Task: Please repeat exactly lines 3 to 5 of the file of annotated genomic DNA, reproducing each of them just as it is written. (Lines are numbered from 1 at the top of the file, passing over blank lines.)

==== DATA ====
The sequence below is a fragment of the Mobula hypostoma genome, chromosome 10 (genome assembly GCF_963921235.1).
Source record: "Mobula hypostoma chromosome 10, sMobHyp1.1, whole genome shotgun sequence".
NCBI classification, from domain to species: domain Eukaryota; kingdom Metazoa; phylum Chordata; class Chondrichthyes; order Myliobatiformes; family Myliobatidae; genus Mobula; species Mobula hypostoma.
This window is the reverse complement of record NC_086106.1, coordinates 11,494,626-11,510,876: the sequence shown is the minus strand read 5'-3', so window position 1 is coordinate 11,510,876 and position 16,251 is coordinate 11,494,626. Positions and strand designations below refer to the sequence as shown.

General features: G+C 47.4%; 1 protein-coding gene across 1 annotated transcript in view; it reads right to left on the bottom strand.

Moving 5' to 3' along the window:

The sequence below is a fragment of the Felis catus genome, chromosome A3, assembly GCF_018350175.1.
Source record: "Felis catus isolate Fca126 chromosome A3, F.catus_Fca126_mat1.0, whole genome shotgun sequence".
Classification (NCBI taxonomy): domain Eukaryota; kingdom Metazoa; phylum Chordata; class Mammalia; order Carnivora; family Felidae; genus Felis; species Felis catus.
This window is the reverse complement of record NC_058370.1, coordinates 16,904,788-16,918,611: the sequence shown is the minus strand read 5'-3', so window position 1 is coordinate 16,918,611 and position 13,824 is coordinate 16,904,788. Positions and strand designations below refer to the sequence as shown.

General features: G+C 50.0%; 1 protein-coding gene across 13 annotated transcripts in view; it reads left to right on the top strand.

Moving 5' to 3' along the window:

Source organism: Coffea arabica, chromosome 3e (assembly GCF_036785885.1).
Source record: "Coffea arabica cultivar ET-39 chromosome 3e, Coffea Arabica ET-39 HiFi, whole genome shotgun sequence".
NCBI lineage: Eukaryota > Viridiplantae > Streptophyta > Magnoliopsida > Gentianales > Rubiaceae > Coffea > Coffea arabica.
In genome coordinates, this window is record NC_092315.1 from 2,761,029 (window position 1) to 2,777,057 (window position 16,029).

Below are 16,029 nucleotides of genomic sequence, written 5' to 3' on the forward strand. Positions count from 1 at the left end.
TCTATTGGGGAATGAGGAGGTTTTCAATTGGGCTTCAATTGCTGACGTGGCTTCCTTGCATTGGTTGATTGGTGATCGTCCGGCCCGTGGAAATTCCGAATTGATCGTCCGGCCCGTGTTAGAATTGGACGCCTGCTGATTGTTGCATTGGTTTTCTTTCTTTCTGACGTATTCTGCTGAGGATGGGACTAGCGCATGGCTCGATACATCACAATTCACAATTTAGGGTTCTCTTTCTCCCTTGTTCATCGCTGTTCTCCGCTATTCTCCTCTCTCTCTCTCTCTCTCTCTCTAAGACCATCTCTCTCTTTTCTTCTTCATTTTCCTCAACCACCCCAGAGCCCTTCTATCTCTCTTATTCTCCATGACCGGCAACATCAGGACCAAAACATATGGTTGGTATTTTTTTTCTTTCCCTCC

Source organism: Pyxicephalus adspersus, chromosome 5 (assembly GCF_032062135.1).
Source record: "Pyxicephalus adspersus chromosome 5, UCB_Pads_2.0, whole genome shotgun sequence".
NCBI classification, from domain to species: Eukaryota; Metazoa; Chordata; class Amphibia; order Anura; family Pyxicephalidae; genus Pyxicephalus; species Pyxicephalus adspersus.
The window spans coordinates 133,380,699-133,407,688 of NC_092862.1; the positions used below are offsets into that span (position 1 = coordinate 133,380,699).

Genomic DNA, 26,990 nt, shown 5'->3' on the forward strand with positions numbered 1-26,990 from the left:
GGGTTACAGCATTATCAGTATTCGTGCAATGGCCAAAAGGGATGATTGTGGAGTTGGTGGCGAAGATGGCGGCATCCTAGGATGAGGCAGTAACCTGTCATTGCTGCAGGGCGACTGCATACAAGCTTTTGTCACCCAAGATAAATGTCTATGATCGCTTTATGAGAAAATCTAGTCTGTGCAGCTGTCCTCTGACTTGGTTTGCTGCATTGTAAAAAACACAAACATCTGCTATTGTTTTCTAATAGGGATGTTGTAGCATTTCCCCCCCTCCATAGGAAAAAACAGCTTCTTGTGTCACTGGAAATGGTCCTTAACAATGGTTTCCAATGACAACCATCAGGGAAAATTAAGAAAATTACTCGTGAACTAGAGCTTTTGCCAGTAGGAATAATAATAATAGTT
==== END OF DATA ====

NCBI classification, from domain to species: domain Eukaryota; kingdom Metazoa; phylum Chordata; class Chondrichthyes; order Myliobatiformes; family Myliobatidae; genus Mobula; species Mobula hypostoma.
This window is the reverse complement of record NC_086106.1, coordinates 11,494,626-11,510,876: the sequence shown is the minus strand read 5'-3', so window position 1 is coordinate 11,510,876 and position 16,251 is coordinate 11,494,626. Positions and strand designations below refer to the sequence as shown.

General features: G+C 47.4%; 1 protein-coding gene across 1 annotated transcript in view; it reads right to left on the bottom strand.